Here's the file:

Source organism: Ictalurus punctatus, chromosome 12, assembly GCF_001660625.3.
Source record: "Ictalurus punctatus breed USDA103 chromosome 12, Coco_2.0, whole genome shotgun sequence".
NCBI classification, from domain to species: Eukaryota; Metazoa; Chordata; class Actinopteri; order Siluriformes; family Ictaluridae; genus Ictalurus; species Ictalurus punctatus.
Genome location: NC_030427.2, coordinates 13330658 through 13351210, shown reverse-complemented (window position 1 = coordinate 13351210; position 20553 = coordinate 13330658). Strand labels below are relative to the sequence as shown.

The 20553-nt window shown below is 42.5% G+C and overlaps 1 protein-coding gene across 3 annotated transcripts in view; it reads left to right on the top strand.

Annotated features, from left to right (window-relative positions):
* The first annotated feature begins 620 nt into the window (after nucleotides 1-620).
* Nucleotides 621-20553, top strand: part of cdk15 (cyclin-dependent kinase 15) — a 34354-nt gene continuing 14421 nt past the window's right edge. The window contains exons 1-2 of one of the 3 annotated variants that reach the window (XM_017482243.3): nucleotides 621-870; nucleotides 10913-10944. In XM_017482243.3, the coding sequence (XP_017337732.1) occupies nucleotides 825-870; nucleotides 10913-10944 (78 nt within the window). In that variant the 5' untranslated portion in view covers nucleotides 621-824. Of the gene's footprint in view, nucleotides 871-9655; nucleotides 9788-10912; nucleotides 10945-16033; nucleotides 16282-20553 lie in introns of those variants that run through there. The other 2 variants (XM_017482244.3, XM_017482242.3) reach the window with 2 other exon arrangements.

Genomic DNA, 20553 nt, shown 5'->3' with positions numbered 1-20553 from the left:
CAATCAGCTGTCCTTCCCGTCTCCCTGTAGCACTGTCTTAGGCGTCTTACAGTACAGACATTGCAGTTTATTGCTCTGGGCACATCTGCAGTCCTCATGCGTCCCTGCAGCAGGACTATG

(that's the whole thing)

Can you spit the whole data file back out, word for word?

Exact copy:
Source organism: Ictalurus punctatus, chromosome 12, assembly GCF_001660625.3.
Source record: "Ictalurus punctatus breed USDA103 chromosome 12, Coco_2.0, whole genome shotgun sequence".
NCBI classification, from domain to species: Eukaryota; Metazoa; Chordata; class Actinopteri; order Siluriformes; family Ictaluridae; genus Ictalurus; species Ictalurus punctatus.
Genome location: NC_030427.2, coordinates 13330658 through 13351210, shown reverse-complemented (window position 1 = coordinate 13351210; position 20553 = coordinate 13330658). Strand labels below are relative to the sequence as shown.

The 20553-nt window shown below is 42.5% G+C and overlaps 1 protein-coding gene across 3 annotated transcripts in view; it reads left to right on the top strand.

Annotated features, from left to right (window-relative positions):
* The first annotated feature begins 620 nt into the window (after nucleotides 1-620).
* Nucleotides 621-20553, top strand: part of cdk15 (cyclin-dependent kinase 15) — a 34354-nt gene continuing 14421 nt past the window's right edge. The window contains exons 1-2 of one of the 3 annotated variants that reach the window (XM_017482243.3): nucleotides 621-870; nucleotides 10913-10944. In XM_017482243.3, the coding sequence (XP_017337732.1) occupies nucleotides 825-870; nucleotides 10913-10944 (78 nt within the window). In that variant the 5' untranslated portion in view covers nucleotides 621-824. Of the gene's footprint in view, nucleotides 871-9655; nucleotides 9788-10912; nucleotides 10945-16033; nucleotides 16282-20553 lie in introns of those variants that run through there. The other 2 variants (XM_017482244.3, XM_017482242.3) reach the window with 2 other exon arrangements.

Genomic DNA, 20553 nt, shown 5'->3' with positions numbered 1-20553 from the left:
CAATCAGCTGTCCTTCCCGTCTCCCTGTAGCACTGTCTTAGGCGTCTTACAGTACAGACATTGCAGTTTATTGCTCTGGGCACATCTGCAGTCCTCATGCGTCCCTGCAGCAGGACTATG